Trump shuts down business advisory councils after business leaders resign

President Donald Trump

Jabin Botsford | The Washington Post | Getty Images President Donald Trump

The President's Strategic and Policy Forum was conceived as a bi-partisan group of business leaders called to serve our country by providing independent feedback and perspectives directly to the President on accelerating economic growth and job creation in the United States.

"What about the alt-left that came charging at the - as you say, the "alt-right"?"

President Trump's two business councils were already on shaky ground Wednesday. "I am ending both", he wrote.

As reported by the New York Times on Wednesday, the president's Strategic and Policy Forum held a conference to discuss whether or not to disband itself, the CEOs being unsure of how to respond to the uproar over the president's equivocation around the violence in Charlottesville.

It also marks a rapid descent for a president who has alternatively praised and attacked the decisions of corporate leaders, sometimes making unverified or false claims, and whose policy choices on issues such as immigration and climate change have been criticized as anti-business.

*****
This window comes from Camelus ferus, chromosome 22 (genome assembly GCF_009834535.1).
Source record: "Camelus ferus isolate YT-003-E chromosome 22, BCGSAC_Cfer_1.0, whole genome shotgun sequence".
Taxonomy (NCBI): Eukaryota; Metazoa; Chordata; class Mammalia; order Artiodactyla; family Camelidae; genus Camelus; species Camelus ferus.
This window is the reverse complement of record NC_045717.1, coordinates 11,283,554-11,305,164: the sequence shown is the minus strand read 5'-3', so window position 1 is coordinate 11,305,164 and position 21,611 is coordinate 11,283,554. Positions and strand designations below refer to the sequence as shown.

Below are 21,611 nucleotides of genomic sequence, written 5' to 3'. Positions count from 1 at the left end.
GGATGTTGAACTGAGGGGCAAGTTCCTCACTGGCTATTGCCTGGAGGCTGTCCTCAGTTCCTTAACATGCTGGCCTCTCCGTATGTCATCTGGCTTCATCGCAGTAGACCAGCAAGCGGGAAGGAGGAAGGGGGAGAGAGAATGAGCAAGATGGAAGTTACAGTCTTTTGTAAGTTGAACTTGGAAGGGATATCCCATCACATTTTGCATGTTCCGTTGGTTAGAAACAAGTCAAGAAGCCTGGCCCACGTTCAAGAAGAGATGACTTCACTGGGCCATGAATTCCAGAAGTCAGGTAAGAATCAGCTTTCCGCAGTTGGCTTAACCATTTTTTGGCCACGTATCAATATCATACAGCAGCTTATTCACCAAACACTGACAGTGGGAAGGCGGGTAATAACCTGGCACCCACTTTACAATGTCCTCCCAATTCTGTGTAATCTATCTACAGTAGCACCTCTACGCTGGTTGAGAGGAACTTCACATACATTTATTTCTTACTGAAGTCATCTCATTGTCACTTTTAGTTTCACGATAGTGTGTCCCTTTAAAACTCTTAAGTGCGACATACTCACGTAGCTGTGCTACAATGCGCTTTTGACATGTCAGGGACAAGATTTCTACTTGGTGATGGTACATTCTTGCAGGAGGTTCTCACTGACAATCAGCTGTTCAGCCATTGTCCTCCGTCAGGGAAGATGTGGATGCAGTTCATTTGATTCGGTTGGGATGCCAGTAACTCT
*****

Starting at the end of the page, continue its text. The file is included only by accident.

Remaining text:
The White House confirmed on Thursday that the infrastructure council would be stood down.

On Wednesday, AFL-CIO president, Richard Trumka, and deputy chief of staff Thea Lee quit the council, blasting the former real estate mogul as a figure "who tolerates bigotry and domestic terrorism" whose comments "repudiate his forced remarks" delivered earlier denouncing the Ku Klux Klan and neo-Nazis.

WASHINGTON-With corporate chieftains fleeing, President Donald Trump abruptly abolished two of his White House business councils, an attempt to manage his increasing isolation and the continued fallout from his combative comments on racially charged violence in Charlottesville, Va. Trump lashed out at the decision, criticizing Merck for boosting drug prices.

Johnson & Johnson chief executive Alex Gorsky, who had previously said he would remain on the manufacturing council in order to have a voice at the table, announced Trump's latest remarks were not sustainable.

"This calls into question the ability of the Trump administration to get anything done in terms of tax and infrastructure reforms", said John Doyle, director of markets at Tempus Consulting.

The decision to disband was agreed and Schwarzman called the White House to inform the president, the source said.

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